Negative Externalities (2019)
Commissioned by The Museum of Capitalism
Exhibited at Anna-Maria and Stephen Kellen Gallery, Parsons School of Design
Industrial carpet tiles, hard board, thermoformed plastic, masonite, paint
Industrial carpet tiles are designed to obscure dirt, spills, and other messes in the office. As textiles intended to conceal, I am interested in their metaphorical and literal connection to the corporate contexts they furnish, where people in power make and conceal economic decisions with far-reaching ecological ramifications. I am intrigued by the gap between where a decision gets made and where its consequences are felt—the geographic and conceptual distance between cause and effect.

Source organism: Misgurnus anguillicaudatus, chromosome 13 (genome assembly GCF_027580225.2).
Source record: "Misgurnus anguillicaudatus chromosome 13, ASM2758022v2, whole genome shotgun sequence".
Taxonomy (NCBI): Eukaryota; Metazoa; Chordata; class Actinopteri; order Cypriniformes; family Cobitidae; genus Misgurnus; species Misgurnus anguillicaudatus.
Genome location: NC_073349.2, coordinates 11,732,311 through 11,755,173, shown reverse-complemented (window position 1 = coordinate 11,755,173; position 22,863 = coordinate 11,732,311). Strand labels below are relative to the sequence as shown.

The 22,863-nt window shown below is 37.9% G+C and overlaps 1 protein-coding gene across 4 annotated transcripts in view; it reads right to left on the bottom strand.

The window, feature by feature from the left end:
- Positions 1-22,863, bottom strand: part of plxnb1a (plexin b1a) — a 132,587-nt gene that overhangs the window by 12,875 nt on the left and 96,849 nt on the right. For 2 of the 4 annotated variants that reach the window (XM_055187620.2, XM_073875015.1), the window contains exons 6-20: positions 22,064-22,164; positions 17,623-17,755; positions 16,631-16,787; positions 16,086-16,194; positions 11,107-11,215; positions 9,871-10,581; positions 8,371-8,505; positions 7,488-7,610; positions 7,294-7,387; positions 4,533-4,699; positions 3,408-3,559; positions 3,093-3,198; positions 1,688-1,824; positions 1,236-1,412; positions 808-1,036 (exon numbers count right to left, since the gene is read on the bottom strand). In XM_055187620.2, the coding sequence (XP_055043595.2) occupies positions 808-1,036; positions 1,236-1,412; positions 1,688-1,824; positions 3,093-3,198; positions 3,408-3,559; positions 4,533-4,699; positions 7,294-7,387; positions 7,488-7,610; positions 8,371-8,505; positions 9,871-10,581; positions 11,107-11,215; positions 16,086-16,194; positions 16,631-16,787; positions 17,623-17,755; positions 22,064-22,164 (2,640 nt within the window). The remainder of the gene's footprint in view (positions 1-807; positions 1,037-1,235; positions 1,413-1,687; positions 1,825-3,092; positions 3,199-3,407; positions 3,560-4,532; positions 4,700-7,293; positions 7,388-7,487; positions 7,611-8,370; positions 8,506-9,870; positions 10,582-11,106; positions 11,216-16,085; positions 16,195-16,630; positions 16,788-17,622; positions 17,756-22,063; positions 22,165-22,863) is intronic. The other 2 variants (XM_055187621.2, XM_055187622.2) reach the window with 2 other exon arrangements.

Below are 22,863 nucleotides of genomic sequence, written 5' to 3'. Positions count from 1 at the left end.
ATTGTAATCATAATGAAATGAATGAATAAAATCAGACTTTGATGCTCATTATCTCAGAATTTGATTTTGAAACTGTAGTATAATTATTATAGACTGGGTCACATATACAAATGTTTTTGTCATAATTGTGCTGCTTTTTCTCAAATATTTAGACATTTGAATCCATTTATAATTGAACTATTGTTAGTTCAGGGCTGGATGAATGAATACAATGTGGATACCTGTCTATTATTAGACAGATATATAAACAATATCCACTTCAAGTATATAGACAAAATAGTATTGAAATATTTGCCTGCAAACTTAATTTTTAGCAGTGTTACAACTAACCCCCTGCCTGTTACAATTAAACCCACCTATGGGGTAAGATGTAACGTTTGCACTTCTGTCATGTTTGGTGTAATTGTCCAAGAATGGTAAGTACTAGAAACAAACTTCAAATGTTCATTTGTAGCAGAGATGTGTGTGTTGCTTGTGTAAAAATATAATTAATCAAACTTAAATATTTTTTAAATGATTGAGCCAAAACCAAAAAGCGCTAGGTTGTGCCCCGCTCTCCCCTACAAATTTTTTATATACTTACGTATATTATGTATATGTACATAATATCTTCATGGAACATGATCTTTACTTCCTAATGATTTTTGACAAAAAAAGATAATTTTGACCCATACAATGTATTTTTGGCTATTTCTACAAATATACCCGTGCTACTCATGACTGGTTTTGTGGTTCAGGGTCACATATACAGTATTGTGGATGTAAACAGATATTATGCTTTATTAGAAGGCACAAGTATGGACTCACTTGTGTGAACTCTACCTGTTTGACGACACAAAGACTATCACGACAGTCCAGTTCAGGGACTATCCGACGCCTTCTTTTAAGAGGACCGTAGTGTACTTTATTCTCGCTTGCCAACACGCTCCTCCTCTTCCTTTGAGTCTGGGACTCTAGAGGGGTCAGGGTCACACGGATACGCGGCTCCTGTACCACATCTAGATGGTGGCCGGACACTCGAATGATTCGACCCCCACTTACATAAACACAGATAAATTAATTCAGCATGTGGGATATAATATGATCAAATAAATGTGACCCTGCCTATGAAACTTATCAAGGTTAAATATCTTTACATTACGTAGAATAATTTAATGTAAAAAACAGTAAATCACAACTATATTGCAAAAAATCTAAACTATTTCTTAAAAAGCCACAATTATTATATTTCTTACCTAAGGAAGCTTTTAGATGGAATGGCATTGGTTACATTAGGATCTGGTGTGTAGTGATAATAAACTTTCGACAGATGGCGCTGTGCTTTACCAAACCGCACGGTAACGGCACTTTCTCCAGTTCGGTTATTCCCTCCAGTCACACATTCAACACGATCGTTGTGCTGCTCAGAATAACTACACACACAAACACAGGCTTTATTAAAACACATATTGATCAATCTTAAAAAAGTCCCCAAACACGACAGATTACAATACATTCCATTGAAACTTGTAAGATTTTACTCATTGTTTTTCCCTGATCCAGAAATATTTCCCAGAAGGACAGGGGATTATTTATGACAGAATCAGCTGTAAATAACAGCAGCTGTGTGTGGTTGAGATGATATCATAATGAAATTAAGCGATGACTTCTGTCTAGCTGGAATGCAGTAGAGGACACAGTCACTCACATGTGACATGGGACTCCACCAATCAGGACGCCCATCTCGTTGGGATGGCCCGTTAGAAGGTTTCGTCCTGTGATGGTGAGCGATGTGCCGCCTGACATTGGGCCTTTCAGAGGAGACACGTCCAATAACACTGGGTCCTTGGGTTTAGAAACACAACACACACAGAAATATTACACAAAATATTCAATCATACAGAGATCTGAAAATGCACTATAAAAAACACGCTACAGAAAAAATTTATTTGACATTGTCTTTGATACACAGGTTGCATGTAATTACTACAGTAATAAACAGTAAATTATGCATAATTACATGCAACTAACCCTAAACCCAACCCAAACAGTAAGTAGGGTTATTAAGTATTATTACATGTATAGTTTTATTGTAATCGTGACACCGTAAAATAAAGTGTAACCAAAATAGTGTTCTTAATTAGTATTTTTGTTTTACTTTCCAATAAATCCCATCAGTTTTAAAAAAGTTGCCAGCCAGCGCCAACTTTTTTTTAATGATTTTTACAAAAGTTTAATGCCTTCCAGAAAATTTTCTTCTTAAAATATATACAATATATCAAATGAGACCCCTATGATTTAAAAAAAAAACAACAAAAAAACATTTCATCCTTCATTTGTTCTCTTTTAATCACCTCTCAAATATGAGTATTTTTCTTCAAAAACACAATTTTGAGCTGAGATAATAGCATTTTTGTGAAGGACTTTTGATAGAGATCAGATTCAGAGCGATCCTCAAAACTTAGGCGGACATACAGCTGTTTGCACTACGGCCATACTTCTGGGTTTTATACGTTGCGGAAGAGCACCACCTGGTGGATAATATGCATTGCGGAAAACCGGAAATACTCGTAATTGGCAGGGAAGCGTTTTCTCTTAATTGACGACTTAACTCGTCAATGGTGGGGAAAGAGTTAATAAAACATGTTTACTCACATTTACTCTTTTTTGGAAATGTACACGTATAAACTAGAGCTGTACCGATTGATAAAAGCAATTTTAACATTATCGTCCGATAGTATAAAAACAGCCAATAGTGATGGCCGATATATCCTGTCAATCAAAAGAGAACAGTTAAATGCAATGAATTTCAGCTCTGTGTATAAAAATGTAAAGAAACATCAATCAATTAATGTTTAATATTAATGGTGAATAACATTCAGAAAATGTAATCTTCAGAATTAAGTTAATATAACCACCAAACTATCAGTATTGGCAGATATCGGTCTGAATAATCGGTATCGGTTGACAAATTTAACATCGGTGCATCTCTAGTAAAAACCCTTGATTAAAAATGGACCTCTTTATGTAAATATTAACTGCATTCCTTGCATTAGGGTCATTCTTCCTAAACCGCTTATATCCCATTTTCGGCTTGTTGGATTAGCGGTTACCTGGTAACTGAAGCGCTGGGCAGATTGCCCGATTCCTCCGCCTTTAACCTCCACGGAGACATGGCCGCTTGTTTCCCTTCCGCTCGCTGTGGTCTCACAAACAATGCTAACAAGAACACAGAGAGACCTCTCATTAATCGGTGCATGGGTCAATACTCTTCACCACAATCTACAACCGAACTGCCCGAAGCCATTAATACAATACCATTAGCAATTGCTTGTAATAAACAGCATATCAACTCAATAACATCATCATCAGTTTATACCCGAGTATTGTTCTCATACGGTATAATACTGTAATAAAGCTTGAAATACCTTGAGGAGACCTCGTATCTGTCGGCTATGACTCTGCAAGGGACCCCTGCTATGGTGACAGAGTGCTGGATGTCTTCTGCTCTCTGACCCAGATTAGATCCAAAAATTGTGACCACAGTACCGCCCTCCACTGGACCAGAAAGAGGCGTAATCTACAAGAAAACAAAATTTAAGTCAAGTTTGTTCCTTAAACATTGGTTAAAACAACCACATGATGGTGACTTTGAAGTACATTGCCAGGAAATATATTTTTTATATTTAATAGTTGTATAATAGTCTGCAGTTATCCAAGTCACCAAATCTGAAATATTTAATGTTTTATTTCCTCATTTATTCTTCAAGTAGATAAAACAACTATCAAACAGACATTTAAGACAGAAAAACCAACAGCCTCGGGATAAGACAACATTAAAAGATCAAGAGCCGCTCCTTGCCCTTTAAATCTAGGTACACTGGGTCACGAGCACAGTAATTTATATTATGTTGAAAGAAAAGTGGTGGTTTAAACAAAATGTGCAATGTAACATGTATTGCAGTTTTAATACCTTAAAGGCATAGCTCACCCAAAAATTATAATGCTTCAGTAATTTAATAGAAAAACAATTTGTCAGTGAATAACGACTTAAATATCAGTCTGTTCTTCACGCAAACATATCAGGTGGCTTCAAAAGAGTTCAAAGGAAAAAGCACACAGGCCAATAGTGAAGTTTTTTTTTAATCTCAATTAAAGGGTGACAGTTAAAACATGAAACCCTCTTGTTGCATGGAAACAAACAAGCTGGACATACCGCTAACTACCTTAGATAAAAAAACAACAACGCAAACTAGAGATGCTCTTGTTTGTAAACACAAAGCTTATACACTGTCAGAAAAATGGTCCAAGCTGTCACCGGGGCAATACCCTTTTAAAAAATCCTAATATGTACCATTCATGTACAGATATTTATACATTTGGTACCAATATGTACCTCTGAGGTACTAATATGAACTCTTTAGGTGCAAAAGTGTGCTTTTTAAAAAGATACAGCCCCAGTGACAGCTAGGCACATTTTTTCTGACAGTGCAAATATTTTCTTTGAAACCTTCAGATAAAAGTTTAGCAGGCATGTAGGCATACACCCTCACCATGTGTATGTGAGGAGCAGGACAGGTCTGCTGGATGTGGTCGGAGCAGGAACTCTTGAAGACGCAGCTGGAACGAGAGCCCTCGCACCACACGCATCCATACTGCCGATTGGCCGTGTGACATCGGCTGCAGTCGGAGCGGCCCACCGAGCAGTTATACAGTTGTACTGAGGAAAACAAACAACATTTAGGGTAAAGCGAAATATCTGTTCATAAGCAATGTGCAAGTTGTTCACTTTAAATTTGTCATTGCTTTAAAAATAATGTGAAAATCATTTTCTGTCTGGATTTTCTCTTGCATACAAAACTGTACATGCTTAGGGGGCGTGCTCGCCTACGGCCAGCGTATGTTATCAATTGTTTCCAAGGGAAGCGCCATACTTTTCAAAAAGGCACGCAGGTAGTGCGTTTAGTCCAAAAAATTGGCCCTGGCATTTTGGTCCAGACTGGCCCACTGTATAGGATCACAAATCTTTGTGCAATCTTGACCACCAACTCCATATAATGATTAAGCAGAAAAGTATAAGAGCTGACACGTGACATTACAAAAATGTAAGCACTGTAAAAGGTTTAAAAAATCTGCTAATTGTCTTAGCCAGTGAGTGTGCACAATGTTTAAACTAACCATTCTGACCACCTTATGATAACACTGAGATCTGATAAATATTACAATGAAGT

The abstract forms in Negative Externalities are based on the evolving shape of the Deep Water Horizon oil spill, mapped over the course of three months. The materials used in the work—carpet tiles and plastic—have origins in oil extraction. Negative externality refers to the social/ecological costs that are not accounted for in economic calculations, with an oil spill being one example of a negative externality.